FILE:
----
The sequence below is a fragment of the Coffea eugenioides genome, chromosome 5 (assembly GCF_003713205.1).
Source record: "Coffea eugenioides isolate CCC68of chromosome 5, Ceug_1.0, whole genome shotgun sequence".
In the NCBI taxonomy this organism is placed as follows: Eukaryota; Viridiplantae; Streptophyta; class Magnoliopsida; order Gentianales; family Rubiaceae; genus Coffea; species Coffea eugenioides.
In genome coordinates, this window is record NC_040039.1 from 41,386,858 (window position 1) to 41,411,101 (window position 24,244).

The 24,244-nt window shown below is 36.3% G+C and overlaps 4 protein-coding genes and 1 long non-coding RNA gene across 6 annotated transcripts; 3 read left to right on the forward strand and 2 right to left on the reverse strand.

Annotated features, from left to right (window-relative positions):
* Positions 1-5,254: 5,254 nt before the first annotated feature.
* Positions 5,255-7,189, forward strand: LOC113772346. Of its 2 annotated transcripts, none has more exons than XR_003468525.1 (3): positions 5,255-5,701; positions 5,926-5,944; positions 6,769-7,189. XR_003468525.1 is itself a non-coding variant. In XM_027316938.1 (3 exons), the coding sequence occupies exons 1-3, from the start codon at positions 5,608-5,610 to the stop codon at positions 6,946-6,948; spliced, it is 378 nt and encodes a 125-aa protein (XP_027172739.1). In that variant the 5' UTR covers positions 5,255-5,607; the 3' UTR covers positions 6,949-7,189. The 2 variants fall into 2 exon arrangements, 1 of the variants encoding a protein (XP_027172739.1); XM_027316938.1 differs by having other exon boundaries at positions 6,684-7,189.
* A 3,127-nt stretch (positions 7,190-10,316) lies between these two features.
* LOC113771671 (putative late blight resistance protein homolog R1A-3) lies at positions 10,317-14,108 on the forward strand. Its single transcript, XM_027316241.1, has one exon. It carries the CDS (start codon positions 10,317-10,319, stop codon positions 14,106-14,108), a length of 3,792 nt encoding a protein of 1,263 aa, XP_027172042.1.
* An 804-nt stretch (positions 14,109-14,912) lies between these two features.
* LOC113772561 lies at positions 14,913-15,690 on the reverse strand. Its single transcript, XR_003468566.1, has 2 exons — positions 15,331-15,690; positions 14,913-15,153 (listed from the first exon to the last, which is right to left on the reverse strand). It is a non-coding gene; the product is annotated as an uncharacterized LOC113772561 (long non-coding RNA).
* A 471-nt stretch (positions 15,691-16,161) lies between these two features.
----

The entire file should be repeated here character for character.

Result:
The sequence below is a fragment of the Coffea eugenioides genome, chromosome 5 (assembly GCF_003713205.1).
Source record: "Coffea eugenioides isolate CCC68of chromosome 5, Ceug_1.0, whole genome shotgun sequence".
In the NCBI taxonomy this organism is placed as follows: Eukaryota; Viridiplantae; Streptophyta; class Magnoliopsida; order Gentianales; family Rubiaceae; genus Coffea; species Coffea eugenioides.
In genome coordinates, this window is record NC_040039.1 from 41,386,858 (window position 1) to 41,411,101 (window position 24,244).

The 24,244-nt window shown below is 36.3% G+C and overlaps 4 protein-coding genes and 1 long non-coding RNA gene across 6 annotated transcripts; 3 read left to right on the forward strand and 2 right to left on the reverse strand.

Annotated features, from left to right (window-relative positions):
* Positions 1-5,254: 5,254 nt before the first annotated feature.
* Positions 5,255-7,189, forward strand: LOC113772346. Of its 2 annotated transcripts, none has more exons than XR_003468525.1 (3): positions 5,255-5,701; positions 5,926-5,944; positions 6,769-7,189. XR_003468525.1 is itself a non-coding variant. In XM_027316938.1 (3 exons), the coding sequence occupies exons 1-3, from the start codon at positions 5,608-5,610 to the stop codon at positions 6,946-6,948; spliced, it is 378 nt and encodes a 125-aa protein (XP_027172739.1). In that variant the 5' UTR covers positions 5,255-5,607; the 3' UTR covers positions 6,949-7,189. The 2 variants fall into 2 exon arrangements, 1 of the variants encoding a protein (XP_027172739.1); XM_027316938.1 differs by having other exon boundaries at positions 6,684-7,189.
* A 3,127-nt stretch (positions 7,190-10,316) lies between these two features.
* LOC113771671 (putative late blight resistance protein homolog R1A-3) lies at positions 10,317-14,108 on the forward strand. Its single transcript, XM_027316241.1, has one exon. It carries the CDS (start codon positions 10,317-10,319, stop codon positions 14,106-14,108), a length of 3,792 nt encoding a protein of 1,263 aa, XP_027172042.1.
* An 804-nt stretch (positions 14,109-14,912) lies between these two features.
* LOC113772561 lies at positions 14,913-15,690 on the reverse strand. Its single transcript, XR_003468566.1, has 2 exons — positions 15,331-15,690; positions 14,913-15,153 (listed from the first exon to the last, which is right to left on the reverse strand). It is a non-coding gene; the product is annotated as an uncharacterized LOC113772561 (long non-coding RNA).
* A 471-nt stretch (positions 15,691-16,161) lies between these two features.